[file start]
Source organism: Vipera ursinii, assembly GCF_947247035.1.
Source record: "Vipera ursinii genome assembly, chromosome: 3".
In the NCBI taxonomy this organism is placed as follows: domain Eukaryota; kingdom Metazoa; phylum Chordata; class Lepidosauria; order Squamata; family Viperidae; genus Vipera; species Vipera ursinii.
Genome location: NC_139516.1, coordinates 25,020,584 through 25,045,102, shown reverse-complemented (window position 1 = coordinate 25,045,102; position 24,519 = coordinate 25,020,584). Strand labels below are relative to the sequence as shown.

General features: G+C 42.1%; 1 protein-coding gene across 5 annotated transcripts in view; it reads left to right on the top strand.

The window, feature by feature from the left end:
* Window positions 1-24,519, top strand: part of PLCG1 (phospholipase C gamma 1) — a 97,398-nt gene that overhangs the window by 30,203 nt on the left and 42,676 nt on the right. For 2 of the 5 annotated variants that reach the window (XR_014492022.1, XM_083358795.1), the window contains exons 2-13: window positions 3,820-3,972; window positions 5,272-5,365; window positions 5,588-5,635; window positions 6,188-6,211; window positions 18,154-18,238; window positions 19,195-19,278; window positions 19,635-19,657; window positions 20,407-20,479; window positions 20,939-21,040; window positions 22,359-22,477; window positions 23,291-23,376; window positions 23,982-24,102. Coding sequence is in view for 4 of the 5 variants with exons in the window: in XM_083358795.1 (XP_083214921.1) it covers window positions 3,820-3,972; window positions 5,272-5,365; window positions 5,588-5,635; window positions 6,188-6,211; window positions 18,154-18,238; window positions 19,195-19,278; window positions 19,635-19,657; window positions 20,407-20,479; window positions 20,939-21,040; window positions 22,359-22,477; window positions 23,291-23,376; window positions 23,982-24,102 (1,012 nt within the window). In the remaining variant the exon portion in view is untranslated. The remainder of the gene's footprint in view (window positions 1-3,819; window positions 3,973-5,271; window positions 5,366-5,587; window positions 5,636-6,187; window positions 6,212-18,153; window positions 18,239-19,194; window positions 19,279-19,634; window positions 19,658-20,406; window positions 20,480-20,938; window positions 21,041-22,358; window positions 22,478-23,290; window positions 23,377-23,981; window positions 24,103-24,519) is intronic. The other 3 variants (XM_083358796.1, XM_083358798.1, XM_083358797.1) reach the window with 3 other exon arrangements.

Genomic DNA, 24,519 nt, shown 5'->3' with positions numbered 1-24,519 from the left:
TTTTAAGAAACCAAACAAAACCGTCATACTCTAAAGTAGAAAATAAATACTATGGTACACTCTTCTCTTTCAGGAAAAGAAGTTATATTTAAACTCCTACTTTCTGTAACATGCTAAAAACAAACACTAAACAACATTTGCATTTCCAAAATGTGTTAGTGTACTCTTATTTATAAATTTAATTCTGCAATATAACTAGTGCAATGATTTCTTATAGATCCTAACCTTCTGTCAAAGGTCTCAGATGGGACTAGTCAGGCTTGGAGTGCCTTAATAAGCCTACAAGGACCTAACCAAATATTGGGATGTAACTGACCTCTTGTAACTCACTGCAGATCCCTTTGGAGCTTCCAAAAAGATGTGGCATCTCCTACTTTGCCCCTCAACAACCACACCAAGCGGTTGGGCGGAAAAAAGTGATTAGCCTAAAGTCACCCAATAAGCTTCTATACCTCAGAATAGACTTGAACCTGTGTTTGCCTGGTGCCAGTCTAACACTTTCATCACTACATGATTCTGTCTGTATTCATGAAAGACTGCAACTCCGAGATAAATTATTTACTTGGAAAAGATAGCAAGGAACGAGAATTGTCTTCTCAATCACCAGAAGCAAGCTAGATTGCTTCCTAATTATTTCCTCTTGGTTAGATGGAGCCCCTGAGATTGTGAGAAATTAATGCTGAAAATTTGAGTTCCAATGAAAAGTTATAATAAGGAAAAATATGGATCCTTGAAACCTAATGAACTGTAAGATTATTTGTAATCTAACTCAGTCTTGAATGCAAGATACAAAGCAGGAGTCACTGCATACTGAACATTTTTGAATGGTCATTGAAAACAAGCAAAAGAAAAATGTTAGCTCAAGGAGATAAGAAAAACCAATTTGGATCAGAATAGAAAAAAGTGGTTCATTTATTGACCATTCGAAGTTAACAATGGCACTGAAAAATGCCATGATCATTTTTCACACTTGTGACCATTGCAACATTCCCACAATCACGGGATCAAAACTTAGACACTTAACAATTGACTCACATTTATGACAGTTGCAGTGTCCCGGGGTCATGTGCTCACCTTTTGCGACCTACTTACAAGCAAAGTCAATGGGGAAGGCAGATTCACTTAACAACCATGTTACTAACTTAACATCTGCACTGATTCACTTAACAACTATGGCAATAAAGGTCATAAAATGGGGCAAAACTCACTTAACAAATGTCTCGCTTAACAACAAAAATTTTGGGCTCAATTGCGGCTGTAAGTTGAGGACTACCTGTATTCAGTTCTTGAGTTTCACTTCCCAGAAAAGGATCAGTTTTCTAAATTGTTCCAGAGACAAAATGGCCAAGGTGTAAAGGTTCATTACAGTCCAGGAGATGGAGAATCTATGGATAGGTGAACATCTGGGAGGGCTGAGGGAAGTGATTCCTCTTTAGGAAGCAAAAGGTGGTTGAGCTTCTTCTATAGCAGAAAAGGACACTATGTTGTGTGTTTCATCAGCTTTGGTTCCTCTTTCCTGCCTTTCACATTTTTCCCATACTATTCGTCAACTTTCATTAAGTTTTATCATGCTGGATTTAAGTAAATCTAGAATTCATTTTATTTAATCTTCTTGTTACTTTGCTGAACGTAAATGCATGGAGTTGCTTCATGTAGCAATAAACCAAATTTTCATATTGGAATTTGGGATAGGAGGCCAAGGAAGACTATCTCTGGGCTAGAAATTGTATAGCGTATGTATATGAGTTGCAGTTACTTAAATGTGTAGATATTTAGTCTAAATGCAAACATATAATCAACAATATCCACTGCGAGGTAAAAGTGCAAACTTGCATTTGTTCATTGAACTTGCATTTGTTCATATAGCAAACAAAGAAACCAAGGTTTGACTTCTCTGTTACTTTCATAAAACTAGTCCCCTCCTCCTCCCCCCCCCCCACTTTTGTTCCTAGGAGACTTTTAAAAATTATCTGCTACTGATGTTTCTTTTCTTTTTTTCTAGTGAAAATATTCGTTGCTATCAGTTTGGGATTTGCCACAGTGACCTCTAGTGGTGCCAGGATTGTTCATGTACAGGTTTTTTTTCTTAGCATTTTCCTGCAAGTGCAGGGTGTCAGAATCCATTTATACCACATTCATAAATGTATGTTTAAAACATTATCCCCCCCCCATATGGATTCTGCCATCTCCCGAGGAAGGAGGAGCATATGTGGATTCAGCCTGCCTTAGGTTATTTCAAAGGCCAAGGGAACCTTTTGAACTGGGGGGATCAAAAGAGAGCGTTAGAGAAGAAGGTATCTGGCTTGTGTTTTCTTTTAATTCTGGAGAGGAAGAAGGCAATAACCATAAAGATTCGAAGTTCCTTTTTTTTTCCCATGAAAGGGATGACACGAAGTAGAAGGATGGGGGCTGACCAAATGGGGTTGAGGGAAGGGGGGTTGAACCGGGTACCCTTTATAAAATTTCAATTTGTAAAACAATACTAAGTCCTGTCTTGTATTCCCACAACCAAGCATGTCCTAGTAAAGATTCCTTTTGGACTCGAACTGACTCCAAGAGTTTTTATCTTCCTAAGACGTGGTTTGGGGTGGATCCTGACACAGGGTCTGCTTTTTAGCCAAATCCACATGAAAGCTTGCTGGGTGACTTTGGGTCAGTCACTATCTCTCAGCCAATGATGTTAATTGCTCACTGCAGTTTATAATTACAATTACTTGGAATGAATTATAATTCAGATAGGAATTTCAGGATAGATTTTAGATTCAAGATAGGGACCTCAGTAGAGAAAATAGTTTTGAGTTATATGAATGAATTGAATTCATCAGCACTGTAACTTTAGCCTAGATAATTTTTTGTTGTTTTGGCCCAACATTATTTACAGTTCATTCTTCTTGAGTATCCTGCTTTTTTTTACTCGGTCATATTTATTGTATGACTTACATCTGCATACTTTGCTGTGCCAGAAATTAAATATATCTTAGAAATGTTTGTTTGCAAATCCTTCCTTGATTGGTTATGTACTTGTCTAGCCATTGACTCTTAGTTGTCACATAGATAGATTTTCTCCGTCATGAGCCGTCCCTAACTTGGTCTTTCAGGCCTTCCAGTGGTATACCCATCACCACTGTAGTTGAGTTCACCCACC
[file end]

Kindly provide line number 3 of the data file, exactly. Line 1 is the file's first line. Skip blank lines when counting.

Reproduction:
In the NCBI taxonomy this organism is placed as follows: domain Eukaryota; kingdom Metazoa; phylum Chordata; class Lepidosauria; order Squamata; family Viperidae; genus Vipera; species Vipera ursinii.